After treating his fans in 2018 with five varied releases – Raazi, Lust Stories, Love Per Square Foot, Sanju and Manmarziyaan, Vicky Kaushal begins the new year with the action drama Uri: The Surgical Strike. The 30-year-old actor’s latest film Uri: The Surgical Strike will be out on January 11. The action-drama is based on the 2016 surgical strikes conducted by the Indian Army in retaliation to an alleged terror attack in the Kashmir region of Uri. Kaushal, who is set to give yet another enthralling performance in Uri along with Yami Gautam who plays a challenging role of an Intelligence officer revealed some inside deets about their upcoming movie in an exclusive interview with News Nation.
Here’s the tell-all interview with Yami Gautam and Vicky Kaushal:
Q: Tell us about your personal opinions on Surgical Strike?
Vicky Kaushal: It was 29th of November when we got to know about the Surgical Strikes through a press conference. For me, it was a feeling of immense pride. We all had this question in our mind if terrorism will be given a retaliation? This question was put to an end by our Indian Army very covertly and efficiently. Our soldiers came back without a scratch on their body! For me, it was a moment of utmost pride.
Q: Movies based on defense and Army come with a lot of expectations. How big was it a challenge for you?
Vicky Kaushal: It’s always a challenge to portray an Army man. The uniform that you wear gives you pressure. It’s not a normal uniform since our soldiers earn it after going on various missions and after facing too many hardships. So, playing this role is a big responsibility in itself. A lot of physical and mental preparation goes into playing this role because you cannot take it frivolously. So, that constant pressure is always there.
Q: As you said, you underwent intense training for your role, tell us more about how you had to prep for this challenging role?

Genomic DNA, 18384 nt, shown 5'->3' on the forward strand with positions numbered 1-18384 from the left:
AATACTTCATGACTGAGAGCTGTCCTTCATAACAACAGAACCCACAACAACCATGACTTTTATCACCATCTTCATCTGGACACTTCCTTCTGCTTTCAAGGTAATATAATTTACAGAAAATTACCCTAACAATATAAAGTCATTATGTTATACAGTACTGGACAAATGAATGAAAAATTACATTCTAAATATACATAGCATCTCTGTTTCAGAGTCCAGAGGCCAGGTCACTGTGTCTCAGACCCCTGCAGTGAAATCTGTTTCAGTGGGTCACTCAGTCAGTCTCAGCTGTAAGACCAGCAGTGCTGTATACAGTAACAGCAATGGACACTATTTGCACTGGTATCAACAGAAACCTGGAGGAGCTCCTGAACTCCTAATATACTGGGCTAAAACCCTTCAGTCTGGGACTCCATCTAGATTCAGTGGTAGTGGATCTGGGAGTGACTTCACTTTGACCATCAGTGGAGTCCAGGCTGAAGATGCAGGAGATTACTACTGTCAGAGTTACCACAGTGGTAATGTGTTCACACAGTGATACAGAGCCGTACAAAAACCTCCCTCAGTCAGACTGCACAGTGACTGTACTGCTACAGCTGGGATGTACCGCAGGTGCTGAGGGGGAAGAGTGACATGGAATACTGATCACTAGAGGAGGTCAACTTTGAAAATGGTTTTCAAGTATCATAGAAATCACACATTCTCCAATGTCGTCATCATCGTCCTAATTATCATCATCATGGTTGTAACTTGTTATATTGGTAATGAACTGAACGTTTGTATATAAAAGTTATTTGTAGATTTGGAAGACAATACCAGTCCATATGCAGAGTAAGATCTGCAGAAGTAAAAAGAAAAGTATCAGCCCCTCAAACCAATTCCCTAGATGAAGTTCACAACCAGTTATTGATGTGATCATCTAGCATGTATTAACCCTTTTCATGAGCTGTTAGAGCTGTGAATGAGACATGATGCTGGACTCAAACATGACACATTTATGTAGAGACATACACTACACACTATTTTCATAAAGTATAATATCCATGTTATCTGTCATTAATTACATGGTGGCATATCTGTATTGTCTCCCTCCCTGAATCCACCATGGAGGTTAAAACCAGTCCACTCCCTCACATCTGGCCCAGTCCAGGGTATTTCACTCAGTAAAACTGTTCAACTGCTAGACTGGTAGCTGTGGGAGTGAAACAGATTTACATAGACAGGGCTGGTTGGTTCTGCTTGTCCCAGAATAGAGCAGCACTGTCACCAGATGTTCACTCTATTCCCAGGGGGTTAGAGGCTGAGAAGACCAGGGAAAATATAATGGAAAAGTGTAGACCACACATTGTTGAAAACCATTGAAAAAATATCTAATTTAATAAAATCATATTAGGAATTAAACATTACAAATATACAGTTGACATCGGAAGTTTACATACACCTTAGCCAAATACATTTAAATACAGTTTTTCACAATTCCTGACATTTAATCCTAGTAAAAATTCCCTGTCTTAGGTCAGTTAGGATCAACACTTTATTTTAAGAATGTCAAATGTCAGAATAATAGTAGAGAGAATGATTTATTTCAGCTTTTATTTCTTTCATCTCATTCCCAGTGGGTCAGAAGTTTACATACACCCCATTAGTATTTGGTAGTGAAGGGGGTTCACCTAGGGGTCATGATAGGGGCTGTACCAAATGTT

Vicky Kaushal: It was exhausting (sighs) very, very exhausting for me. I was undergoing boot camp training and military training every day. I had to train for almost 7-8 hours and along with that, I had to read a lot about Army and meet Army personnel to learn about their state of mind before they go on a mission and after they come back from the mission. All these factors make it a really stimulating and engaging prep time. So, for me, my prep time was nothing less than a full-time job. As an artist, you feel content to go through such a process.
Yami Gautam: I play an intelligence officer, my character’s name is Pallavi in the movie. For me, this role was something I have never played before. Forget playing, I wasn’t even aware of what it takes to be an intelligence officer. For me, what their work is like and how it is to step into their shoes is much more than one could imagine. For me, the most important thing to do was to understand the character I was playing and be absolutely unpretentious about portraying it. For example, if you, as a journalist, figure out my identity being an intelligence officer, I have failed. For me, it was a revelation of sorts in a lot of ways.
Q: Patriotism is more than a sentiment in India and you’ll agree to it. What pressure does it build upon you?
Vicky Kaushal: I don’t think I had to face any pressure revealing patriotism, it was an honor instead.
Yami Gautam: It’s instead a responsible role to play. Everybody felt that sense of responsibility right from our director Aditya Dhar to Ronnie for the kind of film he was banking on. It’s extremely disappointing and hurtful when a sentiment rather than a religion is called nationalism. We put a question on it and are afraid to show that emotion.
Q: What was your reaction to Surgical Strike when you got to know about it knowing the fact that some people started questioning Army and called it an ‘illusion’?
Yami Gautam: We all knew the reason behind the surgical strike. It happened after 10 days of Uri attacks. We were disappointed, sad, agonized and angry too because of the foul incident that took place. The surgical strike wasn’t just an answer for this event it was a massive step against terrorism. You cannot do anything to make it fair for the jawans who lost their lives during the Uri attacks. For people questioning Army, I have nothing to say to that section of the society. I felt really liberated as a citizen of this country. And I’m extremely proud of our Indian Army and I don’t think we can ever do anything to thank them enough for what they’ve done for us.
Q: In an action against the neighboring country, do you want Surgical Strike to happen again?
Vicky Kaushal: I would never want situations to go out of hand to a level that we end up carrying out Surgical Strike again. This is a sad thing when a human being has to kill another person. But under some circumstances, such incidents have to take place. I wish peace and brotherhood between both the nations and such things to never repeat again.
That’s all for today’s conversation, folks!
Vicky Kaushal’s first film as lead Uri: The Surgical Strike will also test his commercial viability as a Bollywood actor. How excited are you to watch Uri? Let us know in the comment section.